Af­ter two rounds of mixed da­ta, Eli Lil­ly im­press­es an­a­lysts with new Covid-19 an­ti­body re­sults. And ex­ecs want an EUA now

Eli Lil­ly has more da­ta from their Covid-19 neu­tral­iz­ing an­ti­bod­ies — da­ta, they say, should war­rant an FDA OK.

The Big Phar­ma said Wednes­day that a cock­tail of two mon­o­clon­al an­ti­bod­ies looked safe and re­duced vi­ral load in Covid-19 pa­tients. It al­so al­le­vi­at­ed symp­toms and re­duced ER vis­its and hos­pi­tal­iza­tion rate com­pared to place­bo, ap­pear­ing over­all to pro­vide bet­ter re­sults than a sin­gle Lil­ly an­ti­body showed in Sep­tem­ber and to com­pare fa­vor­ably with the Re­gen­eron an­ti­body cock­tail that Pres­i­dent Trump re­ceived last week.

“To date we have been large­ly dis­ap­point­ed in the clin­i­cal re­sults for COVID-19 mAbs,” Baird’s Mad­hu Ku­mar said in a note, sin­gling out the first Lil­ly and Re­gen­eron da­ta. “In con­trast, to­day’s … cock­tail re­sults look pret­ty en­cour­ag­ing.”

Eli Lil­ly al­so dis­closed that, de­spite mixed sig­nals in a Phase II, they had ap­plied for an EUA for the sin­gle an­ti­body. With some an­a­lysts ex­pect­ing an im­mi­nent EUA for Re­gen­eron, that could quick­ly dou­ble the num­ber of FDA-au­tho­rized Covid-19 ther­a­pies from two to four.

These new da­ta mark the third batch of re­sults from neu­tral­iz­ing mon­o­clon­al an­ti­bod­ies, a close­ly-watched method to treat or pre­vent Covid-19 that re­searchers and a hand­ful of ma­jor com­pa­nies have been rac­ing to de­vel­op for near­ly a year.

Al­though tri­als are un­der­way across a range of pa­tient types, re­searchers ex­pect­ed the an­ti­bod­ies to be more ef­fec­tive in ear­li­er-stage pa­tients than lat­er ones. But the re­sults Eli Lil­ly re­leased on a sin­gle an­ti­body last month left as many as ques­tions as an­swers. A medi­um dose of the drug sig­nif­i­cant­ly re­duced vi­ral loads in ear­ly-stage pa­tients but nei­ther the high dose nor the low dose did.

The re­sults for the an­ti­body cock­tail, how­ev­er, paint a clear­er pic­ture. At 2,800 mg, the drug sig­nif­i­cant­ly re­duced vi­ral lev­els com­pared to place­bo by day 11 in symp­to­matic but not hos­pi­tal­ized pa­tients, meet­ing the pri­ma­ry end­point. The re­sults were al­so sig­nif­i­cant for day 3 and day 7.

Con­sis­tent with the de­cline in vi­ral load, pa­tients who re­ceived the an­ti­body al­so saw a greater de­cline in symp­toms over 11 days. And, al­though the re­sults were on­ly nar­row­ly sig­nif­i­cant (P=0.049), pa­tients in the drug arm saw few­er hos­pi­tal­iza­tions and ER vis­its, with 0.9% of an­ti­body pa­tients and 5.8% of place­bo pa­tients wind­ing up in med­ical cen­ters.

Al­though more Lil­ly da­ta would be need­ed for a full com­par­i­son, these num­bers com­pare fa­vor­ably with the da­ta Re­gen­eron un­veiled last week.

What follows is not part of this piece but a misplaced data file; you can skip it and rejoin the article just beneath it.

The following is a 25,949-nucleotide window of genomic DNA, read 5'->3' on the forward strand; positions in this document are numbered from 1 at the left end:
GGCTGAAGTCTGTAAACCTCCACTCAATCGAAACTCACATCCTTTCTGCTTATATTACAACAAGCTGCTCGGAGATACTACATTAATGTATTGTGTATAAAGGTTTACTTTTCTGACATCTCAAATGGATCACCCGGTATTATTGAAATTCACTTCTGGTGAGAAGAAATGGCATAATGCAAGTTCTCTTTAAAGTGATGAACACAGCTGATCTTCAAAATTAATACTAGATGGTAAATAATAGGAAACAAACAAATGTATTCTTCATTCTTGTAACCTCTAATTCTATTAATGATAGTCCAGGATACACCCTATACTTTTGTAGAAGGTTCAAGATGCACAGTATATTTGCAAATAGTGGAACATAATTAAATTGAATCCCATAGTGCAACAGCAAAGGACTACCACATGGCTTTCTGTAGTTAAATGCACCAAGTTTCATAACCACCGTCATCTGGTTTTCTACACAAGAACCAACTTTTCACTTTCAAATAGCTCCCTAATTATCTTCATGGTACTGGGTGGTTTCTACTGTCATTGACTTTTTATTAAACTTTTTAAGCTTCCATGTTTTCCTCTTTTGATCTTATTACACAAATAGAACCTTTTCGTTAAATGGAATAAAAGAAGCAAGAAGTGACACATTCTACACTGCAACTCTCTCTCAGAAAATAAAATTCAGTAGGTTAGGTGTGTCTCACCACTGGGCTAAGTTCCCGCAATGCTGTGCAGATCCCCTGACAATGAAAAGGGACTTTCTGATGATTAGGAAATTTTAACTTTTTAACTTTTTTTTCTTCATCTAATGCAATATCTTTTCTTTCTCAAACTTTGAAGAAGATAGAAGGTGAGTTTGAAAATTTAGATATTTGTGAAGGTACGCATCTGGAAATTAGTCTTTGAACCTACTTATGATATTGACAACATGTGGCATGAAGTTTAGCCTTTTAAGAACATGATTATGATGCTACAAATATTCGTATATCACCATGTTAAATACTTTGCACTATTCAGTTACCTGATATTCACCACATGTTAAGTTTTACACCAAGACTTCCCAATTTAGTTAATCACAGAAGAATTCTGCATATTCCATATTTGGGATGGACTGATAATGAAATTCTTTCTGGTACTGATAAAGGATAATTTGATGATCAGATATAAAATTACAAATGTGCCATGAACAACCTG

The New York-based biotech, which had been the fron­trun­ner in the an­ti­body race af­ter show­ing ground­break­ing da­ta from an Ebo­la an­ti­body last year, re­vealed sta­tis­ti­cal­ly sig­nif­i­cant re­sults re­duc­tions in vi­ral load from their first 275 pa­tients. There were al­so nu­mer­i­cal im­prove­ments in symp­tom al­le­vi­a­tion and hos­pi­tal­iza­tion rates but the re­sults weren’t sig­nif­i­cant.

Still, the big biotech cau­tioned that far more pa­tients and more da­ta were com­ing, and Baird’s Bri­an Sko­r­ney saw to­day’s Eli Lil­ly da­ta as po­ten­tial ev­i­dence that the re­duc­tions in vi­ral load Re­gen­eron saw would ul­ti­mate­ly trans­late in­to im­por­tant re­duc­tions in symp­toms and hos­pi­tal­iza­tions.

“All told, while ear­ly clin­i­cal da­ta from Re­gen­eron’s REGN-COV2 cock­tail are lim­it­ed to date,” he said in a note to in­vestors, “we do find the clin­i­cal da­ta from Eli Lil­ly’s two drug com­bi­na­tion quite en­cour­ag­ing and be­lieve that this da­ta may pro­vide proof-of-con­cept that re­duc­ing vi­ral load with an an­ti­body cock­tail could lead to a clin­i­cal ben­e­fit.”

Eli Lil­ly said they will file for an EUA for the cock­tail. They’ve al­ready re­quest­ed au­tho­riza­tion for the sin­gle an­ti­body at the low dose of 700 mg, say­ing they saw “sim­i­lar clin­i­cal ef­fects” across dos­es in their Phase II study. Re­gen­eron has ar­gued sim­i­lar­ly, say­ing they would dis­cuss a low-dose EUA from the agency de­spite on­ly the high dose reach­ing sta­tis­ti­cal sig­nif­i­cance. Lil­ly, un­like Re­gen­eron, has not re­leased any da­ta for the 700 mg dose.

Giv­en the stronger da­ta from the com­bi­na­tion, Baird’s Ku­mar said they did “not ex­pect re­al up­take” for the sin­gle an­ti­body, re­gard­less of whether it was au­tho­rized. Lil­ly, though, has made clear that far more of the monother­a­py will be avail­able soon­er than the com­bi­na­tion ther­a­py.